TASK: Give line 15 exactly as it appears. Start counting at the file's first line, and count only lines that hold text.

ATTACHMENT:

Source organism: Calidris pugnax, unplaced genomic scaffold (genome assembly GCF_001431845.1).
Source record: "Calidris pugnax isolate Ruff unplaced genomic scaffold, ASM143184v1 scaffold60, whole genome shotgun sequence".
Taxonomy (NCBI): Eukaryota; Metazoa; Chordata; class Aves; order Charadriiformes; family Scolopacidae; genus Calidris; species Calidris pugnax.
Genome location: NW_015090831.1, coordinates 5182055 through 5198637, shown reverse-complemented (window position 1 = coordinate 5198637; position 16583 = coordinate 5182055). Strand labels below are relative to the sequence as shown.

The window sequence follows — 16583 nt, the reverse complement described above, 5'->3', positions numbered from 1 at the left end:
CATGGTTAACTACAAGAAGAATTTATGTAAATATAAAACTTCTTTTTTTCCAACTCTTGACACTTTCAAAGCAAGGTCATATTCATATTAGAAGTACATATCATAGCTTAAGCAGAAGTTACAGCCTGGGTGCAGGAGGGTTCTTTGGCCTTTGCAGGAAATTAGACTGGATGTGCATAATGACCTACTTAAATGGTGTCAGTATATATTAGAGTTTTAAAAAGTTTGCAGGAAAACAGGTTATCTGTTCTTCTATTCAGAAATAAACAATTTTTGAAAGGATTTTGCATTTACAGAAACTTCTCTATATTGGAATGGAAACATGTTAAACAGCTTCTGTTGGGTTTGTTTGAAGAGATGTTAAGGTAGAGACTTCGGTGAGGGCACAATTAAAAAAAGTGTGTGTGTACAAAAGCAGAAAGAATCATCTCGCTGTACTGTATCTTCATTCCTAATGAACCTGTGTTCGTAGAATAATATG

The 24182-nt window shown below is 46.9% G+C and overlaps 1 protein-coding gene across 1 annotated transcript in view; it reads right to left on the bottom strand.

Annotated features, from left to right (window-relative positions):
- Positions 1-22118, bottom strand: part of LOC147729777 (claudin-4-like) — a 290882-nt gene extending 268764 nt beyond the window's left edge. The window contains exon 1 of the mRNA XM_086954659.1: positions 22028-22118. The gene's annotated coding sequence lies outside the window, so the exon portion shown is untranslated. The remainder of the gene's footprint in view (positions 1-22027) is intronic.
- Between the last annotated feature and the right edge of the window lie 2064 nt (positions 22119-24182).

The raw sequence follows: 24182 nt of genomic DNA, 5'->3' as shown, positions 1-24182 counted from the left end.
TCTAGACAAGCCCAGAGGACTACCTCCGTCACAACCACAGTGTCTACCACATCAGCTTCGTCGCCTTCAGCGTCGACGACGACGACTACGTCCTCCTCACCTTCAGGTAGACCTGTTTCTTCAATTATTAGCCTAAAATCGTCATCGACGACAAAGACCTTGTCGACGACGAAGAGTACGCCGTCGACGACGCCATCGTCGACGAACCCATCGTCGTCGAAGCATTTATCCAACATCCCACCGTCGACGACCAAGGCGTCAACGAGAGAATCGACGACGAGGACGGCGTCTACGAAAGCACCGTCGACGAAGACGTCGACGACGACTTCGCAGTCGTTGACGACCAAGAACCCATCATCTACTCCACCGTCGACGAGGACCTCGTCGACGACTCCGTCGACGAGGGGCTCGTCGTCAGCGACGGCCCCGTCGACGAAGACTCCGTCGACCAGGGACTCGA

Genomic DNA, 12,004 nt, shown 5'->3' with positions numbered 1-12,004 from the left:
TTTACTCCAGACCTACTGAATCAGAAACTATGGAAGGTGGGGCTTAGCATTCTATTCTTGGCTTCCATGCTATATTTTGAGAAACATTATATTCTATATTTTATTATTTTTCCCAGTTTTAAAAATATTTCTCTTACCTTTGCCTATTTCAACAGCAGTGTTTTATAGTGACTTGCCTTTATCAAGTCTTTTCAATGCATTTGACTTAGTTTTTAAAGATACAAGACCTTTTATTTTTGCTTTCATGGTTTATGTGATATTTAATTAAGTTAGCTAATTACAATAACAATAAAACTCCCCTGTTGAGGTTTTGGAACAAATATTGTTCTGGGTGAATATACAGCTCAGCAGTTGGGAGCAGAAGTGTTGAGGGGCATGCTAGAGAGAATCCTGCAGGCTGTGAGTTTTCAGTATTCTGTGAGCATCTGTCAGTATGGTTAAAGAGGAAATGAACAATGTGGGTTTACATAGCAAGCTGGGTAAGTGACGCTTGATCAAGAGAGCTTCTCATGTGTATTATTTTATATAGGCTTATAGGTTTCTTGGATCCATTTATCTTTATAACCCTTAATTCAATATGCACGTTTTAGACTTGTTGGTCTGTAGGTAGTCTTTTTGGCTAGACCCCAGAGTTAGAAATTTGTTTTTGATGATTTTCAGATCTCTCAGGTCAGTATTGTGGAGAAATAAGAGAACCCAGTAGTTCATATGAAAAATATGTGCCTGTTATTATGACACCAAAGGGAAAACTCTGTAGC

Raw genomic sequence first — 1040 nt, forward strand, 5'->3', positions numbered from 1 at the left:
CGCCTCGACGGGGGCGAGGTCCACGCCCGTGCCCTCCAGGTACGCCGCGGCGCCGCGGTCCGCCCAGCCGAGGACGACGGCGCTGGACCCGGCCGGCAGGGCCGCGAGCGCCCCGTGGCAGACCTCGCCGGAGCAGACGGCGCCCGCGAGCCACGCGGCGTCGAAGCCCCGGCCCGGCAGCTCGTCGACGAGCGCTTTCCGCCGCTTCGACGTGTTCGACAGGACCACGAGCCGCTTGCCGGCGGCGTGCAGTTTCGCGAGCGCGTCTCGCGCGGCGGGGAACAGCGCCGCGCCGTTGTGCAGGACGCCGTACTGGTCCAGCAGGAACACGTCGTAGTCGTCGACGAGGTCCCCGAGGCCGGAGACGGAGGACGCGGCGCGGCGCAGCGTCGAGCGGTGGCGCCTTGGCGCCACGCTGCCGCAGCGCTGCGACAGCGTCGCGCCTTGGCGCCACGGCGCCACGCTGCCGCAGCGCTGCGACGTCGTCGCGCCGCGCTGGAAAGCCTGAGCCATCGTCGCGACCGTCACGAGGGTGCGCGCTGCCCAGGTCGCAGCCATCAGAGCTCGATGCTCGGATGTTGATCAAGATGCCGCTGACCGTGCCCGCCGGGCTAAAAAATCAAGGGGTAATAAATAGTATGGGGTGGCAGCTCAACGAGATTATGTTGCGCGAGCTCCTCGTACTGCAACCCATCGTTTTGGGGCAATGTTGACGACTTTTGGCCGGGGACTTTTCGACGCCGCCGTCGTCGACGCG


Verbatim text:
Raw genomic sequence first — 1040 nt, forward strand, 5'->3', positions numbered from 1 at the left: